Among all COFES Round Tables I would like to mark the one that I very much wanted but could not take part in (due to an important business meeting) – the bloggers discussion. I myself use LinkedIn and Twitter for professional purposes and during the long transatlantic flight watched with interest “Social Network” (a Hollywood version of the history of Facebook – the largest global social network, which has recently hit 700 million users). After watching this film I became even more convinced that it’s better to separate professional interests from all others (personal and family relations, hobbies, etc.) – both in real and virtual life. Each social network has grown up to become more specialised, which would be useful to adhere to when blogging (Facebook – personal messages, LinkedIn – professional communication, Twitter – news and interesting links). As I later read on Twitter, the Round Table participants reached exactly the same (not difficult) conclusions. However, the volume of information transmitted through social networks is rapidly increasing, which is best illustrated by the number of tweets (short messages on Twitter) with tags #cofes2010 and #cofes2011: 261 and 926 accordingly (a 3.5-fold increase within a year). To grasp this scope of information is becoming more and more difficult, so I expect that social networks will evolve towards new tools for messages filtration and rapid information search.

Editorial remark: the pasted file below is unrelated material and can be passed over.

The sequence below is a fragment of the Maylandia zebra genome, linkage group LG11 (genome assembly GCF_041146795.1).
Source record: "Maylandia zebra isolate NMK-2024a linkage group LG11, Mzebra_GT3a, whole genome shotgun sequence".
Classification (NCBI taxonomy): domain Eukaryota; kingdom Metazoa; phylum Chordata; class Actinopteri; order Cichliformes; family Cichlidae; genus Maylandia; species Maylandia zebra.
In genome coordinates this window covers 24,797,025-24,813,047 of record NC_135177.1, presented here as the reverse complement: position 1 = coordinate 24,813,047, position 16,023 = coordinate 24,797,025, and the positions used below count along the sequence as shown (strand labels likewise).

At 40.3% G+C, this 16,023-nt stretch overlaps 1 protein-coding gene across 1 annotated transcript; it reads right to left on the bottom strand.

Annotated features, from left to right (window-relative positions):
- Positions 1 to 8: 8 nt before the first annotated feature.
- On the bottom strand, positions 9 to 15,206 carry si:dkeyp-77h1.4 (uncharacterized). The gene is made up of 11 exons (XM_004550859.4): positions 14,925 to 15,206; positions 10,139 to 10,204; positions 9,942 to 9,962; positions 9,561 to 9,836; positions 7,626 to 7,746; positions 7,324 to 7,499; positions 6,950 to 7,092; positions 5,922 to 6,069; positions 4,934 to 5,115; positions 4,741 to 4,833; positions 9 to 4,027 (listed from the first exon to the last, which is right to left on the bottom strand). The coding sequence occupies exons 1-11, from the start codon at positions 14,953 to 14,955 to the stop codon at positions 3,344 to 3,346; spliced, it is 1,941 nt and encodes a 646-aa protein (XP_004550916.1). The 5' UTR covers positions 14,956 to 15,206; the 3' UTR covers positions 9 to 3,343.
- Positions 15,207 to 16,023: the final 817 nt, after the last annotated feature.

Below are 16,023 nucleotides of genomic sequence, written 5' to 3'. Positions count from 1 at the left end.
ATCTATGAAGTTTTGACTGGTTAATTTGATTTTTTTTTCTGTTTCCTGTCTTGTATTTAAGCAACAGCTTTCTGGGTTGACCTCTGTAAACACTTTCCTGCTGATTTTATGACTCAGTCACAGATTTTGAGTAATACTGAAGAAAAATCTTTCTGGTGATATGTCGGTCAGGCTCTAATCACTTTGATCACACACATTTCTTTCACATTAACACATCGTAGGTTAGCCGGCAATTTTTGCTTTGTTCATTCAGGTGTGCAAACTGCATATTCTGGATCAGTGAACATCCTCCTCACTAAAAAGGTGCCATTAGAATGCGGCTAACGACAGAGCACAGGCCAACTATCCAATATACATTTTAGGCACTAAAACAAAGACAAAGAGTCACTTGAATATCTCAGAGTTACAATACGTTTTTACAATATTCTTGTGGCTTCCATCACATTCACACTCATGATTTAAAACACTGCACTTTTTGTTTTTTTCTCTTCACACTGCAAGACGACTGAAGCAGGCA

Another COFES impression is how delicately Brad Holtz works with the sponsors. No one was given the microphone to make declarations like “our solution is the best” but those who wished were able to have separate de luxe bi-level suites at Scottsdale Plaza Resort (offering lodging in cozy two-story villas), inside of which they could state whatever they wanted to whoever comes – even with special time allocated to do this). For instance, Siemens PLM lured people to its suite by promising to give away an iPad 2 as a present (I found that it’s a real scarce product as you can’t get it in American Apple Stores for love or money) and the company kept its promise organising a lottery on the concluding evening. It’s funny that the prize went to Maxim Bogdanov, General Director of ASCON. Looks like leadership manifests itself always and in everything:)
The third COFES layer – informal communication – is a truly unique one. Where else you can meet so many old friends together? Congratulate Deelip Menezes with successful sale of his business; talk over a pint with one of the most talented English-speaking CAD-journalists Martyn Day (this time, he quite justly received an award); remember with Evan Yares his visit to Novosibirsk in 2004; sip wine with Franco Folini (Novedge) – our American partner who I’ve never seen face-to-face before – and discuss the difference between Italian and Siberian cuisine, an so on and so forth. Often such informal talks are more rewarding than formal business meetings.